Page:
The Mortification of Sin

An essay by Kelly Kapic: DEFINITION Mortification is the theological term used to describe the call for those who are united to Christ and living in the power of the Spirit (i.e., Christians) to put to death (mortify) lingering sinful impulses that arise from within and resist temptations that surface from outside of the believer. SUMMARY Mortification is the theological term used to describe the call for those who are united to Christ and living in the power of the Spirit (i.e., Christians) to put to death (mortify) lingering sinful impulses that arise from within and resist temptations that surface from outside of the believer. As new creatures in Christ, believers are free not simply to resist sin but also to partake in actively loving God and neighbor. Properly understood, therefore, mortification will also be linked with vivification, which highlights the call to live responsively to the Spirit’s ongoing work where he grows his fruit in us even as indwelling sin is

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What Does It Mean to Be Sealed with the Holy Spirit?

Erik Raymond: In Ephesians 1:13 the Bible says that “when you heard the word of truth, the gospel of your salvation, and believed in him, were sealed with the promised Holy Spirit.” What does it mean to be sealed with the Holy Spirit? A seal is an identifying mark often placed on a letter, contract, or another document. It showed that what was in the letter came from the person whose seal was on the outside. In the ancient world, cattle and even slaves were branded with a seal to show whom they belonged. This mark would deter people from stealing them because they had the seal upon them. The Bible uses this term in a few different ways, and when considered together, they help provide a full picture of what Paul is after here in Ephesians. In the Old Testament, God set a sign on his chosen ones to mark them out or set them apart as his possession and to keep them from destruction

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The work of the Spirit that anticipates the future

Michael Horton: Nevertheless, I tell you the truth: it is to your advantage that I go away, for if I do not go away, the Helper will not come to you. But if I go, I will send him to you. (John 16:7) “It is to your advantage that I go away.” What a strange thing to say. Right at the verge of Jordan in this new covenant conquest, how does Christ’s leaving benefit the disciples—or you and me? First of all, we need to exercise empathy here. When we read about how the disciples had not yet experienced the Holy Spirit’s illumination of their hearts so they could understand what was happening, we have to imagine how they would have heard this. In this light, it makes perfect sense that they were stunned. Here is the true and great Joshua—Jesus—standing on the verge of the Jordan, on the verge of the conquest, ready to lead the armies of God into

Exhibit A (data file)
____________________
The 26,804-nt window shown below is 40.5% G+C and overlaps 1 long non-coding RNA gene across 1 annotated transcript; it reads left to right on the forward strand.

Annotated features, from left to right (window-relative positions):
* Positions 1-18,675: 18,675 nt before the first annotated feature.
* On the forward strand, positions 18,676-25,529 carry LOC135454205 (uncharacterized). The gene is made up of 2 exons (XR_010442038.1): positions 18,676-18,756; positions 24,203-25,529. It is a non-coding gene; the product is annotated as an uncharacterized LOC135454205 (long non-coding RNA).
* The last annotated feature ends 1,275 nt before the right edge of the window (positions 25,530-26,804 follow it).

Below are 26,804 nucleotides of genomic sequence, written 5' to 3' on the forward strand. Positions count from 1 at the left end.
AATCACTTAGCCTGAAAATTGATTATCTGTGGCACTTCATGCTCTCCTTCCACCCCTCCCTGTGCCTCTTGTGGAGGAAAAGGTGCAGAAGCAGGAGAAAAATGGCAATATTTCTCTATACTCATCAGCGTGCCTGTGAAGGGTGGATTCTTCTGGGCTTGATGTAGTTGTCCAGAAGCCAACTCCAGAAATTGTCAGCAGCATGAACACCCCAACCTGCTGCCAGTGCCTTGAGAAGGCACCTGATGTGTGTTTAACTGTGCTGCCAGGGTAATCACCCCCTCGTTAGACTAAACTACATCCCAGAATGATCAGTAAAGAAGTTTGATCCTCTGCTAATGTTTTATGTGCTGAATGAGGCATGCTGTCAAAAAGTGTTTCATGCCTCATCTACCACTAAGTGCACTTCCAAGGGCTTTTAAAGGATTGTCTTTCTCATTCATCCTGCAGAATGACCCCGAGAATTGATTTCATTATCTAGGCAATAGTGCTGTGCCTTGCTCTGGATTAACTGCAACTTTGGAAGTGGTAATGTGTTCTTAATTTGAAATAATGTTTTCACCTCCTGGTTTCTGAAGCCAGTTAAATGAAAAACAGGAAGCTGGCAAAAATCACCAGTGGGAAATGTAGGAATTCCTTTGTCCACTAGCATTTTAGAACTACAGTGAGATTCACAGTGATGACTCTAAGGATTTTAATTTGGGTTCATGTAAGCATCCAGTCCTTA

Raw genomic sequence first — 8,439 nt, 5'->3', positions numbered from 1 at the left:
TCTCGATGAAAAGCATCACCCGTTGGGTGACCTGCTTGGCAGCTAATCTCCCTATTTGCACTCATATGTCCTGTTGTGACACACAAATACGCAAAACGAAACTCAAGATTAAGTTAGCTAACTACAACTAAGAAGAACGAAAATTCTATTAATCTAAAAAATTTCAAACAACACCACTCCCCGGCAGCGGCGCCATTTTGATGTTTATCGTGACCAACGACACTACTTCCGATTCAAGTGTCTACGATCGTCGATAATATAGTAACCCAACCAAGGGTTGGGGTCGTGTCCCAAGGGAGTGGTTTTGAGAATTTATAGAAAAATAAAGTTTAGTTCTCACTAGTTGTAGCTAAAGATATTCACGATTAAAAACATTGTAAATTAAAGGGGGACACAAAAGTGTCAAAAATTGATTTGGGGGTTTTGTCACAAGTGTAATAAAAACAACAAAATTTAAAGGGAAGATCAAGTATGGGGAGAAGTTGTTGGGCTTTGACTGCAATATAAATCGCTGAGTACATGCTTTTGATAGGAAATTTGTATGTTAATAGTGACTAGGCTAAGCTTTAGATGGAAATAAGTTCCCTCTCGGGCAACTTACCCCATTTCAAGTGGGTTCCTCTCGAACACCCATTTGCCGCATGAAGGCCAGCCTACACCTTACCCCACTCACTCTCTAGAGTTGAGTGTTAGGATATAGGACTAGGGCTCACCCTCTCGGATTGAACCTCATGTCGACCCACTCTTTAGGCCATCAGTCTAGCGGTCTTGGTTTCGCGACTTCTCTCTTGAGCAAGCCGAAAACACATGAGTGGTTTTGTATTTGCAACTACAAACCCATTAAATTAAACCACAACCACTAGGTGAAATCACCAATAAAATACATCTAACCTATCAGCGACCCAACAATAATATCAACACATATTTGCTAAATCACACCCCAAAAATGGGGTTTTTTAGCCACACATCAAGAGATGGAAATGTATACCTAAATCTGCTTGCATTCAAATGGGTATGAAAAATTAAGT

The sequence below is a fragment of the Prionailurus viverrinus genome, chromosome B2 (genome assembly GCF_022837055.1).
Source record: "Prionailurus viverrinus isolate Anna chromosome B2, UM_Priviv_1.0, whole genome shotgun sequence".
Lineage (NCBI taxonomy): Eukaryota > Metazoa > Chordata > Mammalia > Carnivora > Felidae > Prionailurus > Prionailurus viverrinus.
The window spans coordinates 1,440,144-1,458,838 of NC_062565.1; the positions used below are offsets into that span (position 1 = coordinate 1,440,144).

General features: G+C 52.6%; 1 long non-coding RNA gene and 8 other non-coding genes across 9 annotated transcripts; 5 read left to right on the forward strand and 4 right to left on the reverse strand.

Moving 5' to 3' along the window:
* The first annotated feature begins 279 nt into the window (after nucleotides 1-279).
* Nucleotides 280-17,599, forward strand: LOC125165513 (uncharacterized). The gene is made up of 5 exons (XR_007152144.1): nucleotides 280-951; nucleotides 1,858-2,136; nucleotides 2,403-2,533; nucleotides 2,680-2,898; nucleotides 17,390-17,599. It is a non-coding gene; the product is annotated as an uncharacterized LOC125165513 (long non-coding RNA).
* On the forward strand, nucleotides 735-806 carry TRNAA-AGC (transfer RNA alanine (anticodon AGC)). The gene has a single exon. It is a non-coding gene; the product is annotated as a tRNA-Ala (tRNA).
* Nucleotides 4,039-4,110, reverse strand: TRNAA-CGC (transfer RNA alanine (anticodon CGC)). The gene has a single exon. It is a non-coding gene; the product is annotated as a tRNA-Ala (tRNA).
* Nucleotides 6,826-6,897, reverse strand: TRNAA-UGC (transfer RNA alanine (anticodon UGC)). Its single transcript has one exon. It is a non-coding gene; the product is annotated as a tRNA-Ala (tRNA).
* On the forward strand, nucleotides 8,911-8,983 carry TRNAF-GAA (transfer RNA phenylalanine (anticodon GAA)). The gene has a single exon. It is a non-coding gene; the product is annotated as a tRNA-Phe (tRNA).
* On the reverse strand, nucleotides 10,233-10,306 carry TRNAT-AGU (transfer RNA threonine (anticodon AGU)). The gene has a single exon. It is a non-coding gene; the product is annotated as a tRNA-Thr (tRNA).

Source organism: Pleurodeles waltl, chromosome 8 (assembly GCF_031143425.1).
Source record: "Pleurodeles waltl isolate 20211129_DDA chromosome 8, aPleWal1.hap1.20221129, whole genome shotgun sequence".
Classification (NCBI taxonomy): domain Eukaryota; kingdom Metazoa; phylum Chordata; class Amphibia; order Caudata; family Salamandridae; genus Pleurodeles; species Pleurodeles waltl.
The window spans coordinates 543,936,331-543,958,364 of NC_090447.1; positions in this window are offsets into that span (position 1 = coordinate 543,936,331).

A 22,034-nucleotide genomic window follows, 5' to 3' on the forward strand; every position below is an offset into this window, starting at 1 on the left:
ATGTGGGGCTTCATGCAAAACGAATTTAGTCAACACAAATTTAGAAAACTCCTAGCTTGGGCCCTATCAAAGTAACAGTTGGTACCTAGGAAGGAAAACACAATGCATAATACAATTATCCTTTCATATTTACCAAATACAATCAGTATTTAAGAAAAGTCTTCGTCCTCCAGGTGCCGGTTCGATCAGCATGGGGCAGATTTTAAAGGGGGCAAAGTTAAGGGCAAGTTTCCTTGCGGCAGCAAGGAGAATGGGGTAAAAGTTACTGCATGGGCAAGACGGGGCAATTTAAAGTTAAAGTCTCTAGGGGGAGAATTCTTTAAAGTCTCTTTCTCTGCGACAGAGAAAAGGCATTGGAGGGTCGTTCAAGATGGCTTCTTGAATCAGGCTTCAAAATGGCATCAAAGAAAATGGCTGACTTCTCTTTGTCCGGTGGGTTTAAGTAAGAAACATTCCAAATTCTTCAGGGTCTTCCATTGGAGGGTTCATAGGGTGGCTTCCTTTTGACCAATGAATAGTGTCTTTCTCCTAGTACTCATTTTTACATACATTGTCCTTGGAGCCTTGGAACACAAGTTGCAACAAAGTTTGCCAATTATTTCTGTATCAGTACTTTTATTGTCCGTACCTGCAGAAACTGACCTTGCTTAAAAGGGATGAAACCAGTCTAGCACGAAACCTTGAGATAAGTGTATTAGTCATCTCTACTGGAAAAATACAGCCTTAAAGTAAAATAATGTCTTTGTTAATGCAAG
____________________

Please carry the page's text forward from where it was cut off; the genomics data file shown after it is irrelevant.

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Seven Ways to Quench the Spirit

Sam Storms: If the apostle Paul himself had not warned us about quenching the Spirit, who among us would have thought it was possible (1 Thessalonians 5:19–22)? To suggest that the omnipotent Spirit of God could ever be quenched, and thus restricted in what he might do otherwise in our lives, and in the life of the local church, is to tread on thin theological ice. Paul says in 1 Thessalonians 5 that God has granted to Christians the ability either to restrict or release what the Spirit does in the life of the local church. The Spirit comes to us as a fire, either to be fanned into full flame and given the freedom to accomplish his will, or to be doused and extinguished by the water of human fear, control, and flawed theology. How many of us pause to consider the ways in which we inadvertently quench the Spirit’s work in our lives individually and in our churches corporately?

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How Does the Holy Spirit Actually Produce Change in Us?

A rich and wise answer from Abraham Kuyper: Dwelling in the elect, the Spirit does not slumber, nor does He keep an eternal Sabbath, in idleness shutting Himself up in their hearts; but as divine Worker He seeks from within to fill their individual persons, pouring the stream of His divine brightness through every space. But we should not imagine that every believer is instantly filled and permeated. On the contrary, the Holy Spirit finds him filled with all manner of evil and treachery. . . . His method of procedure is not with divine power to force a man as though he were a stock or block, but by the power of love and compassion so to influence and energize the impulses of the feeble will that it feels the effect, is inclined, and finally consents to be the temple of the Holy Spirit. . . . This operation is different in each person. In one it proceeds with

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Who is the Holy Spirit?